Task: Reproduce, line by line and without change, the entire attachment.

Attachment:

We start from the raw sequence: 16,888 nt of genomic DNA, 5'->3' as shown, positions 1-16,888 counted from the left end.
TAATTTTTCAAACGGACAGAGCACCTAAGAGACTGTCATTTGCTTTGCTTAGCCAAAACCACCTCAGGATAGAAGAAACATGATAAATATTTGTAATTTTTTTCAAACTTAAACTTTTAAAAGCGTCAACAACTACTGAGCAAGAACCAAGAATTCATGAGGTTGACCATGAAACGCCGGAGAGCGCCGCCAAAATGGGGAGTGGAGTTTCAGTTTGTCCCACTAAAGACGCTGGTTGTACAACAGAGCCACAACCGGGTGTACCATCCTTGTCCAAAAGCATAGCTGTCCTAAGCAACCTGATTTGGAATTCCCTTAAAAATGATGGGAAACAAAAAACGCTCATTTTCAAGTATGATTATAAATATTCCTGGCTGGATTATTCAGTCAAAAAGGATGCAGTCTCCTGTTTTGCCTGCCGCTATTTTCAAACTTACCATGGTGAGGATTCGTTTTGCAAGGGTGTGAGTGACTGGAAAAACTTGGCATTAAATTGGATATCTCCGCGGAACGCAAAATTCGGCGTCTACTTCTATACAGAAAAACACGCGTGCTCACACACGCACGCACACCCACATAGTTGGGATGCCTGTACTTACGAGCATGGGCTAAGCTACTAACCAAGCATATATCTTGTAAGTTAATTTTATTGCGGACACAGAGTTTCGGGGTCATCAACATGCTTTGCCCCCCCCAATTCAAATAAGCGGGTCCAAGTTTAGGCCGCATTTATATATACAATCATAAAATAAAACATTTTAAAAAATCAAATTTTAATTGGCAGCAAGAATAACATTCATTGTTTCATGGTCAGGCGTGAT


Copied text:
We start from the raw sequence: 16,888 nt of genomic DNA, 5'->3' as shown, positions 1-16,888 counted from the left end.
TAATTTTTCAAACGGACAGAGCACCTAAGAGACTGTCATTTGCTTTGCTTAGCCAAAACCACCTCAGGATAGAAGAAACATGATAAATATTTGTAATTTTTTTCAAACTTAAACTTTTAAAAGCGTCAACAACTACTGAGCAAGAACCAAGAATTCATGAGGTTGACCATGAAACGCCGGAGAGCGCCGCCAAAATGGGGAGTGGAGTTTCAGTTTGTCCCACTAAAGACGCTGGTTGTACAACAGAGCCACAACCGGGTGTACCATCCTTGTCCAAAAGCATAGCTGTCCTAAGCAACCTGATTTGGAATTCCCTTAAAAATGATGGGAAACAAAAAACGCTCATTTTCAAGTATGATTATAAATATTCCTGGCTGGATTATTCAGTCAAAAAGGATGCAGTCTCCTGTTTTGCCTGCCGCTATTTTCAAACTTACCATGGTGAGGATTCGTTTTGCAAGGGTGTGAGTGACTGGAAAAACTTGGCATTAAATTGGATATCTCCGCGGAACGCAAAATTCGGCGTCTACTTCTATACAGAAAAACACGCGTGCTCACACACGCACGCACACCCACATAGTTGGGATGCCTGTACTTACGAGCATGGGCTAAGCTACTAACCAAGCATATATCTTGTAAGTTAATTTTATTGCGGACACAGAGTTTCGGGGTCATCAACATGCTTTGCCCCCCCCAATTCAAATAAGCGGGTCCAAGTTTAGGCCGCATTTATATATACAATCATAAAATAAAACATTTTAAAAAATCAAATTTTAATTGGCAGCAAGAATAACATTCATTGTTTCATGGTCAGGCGTGAT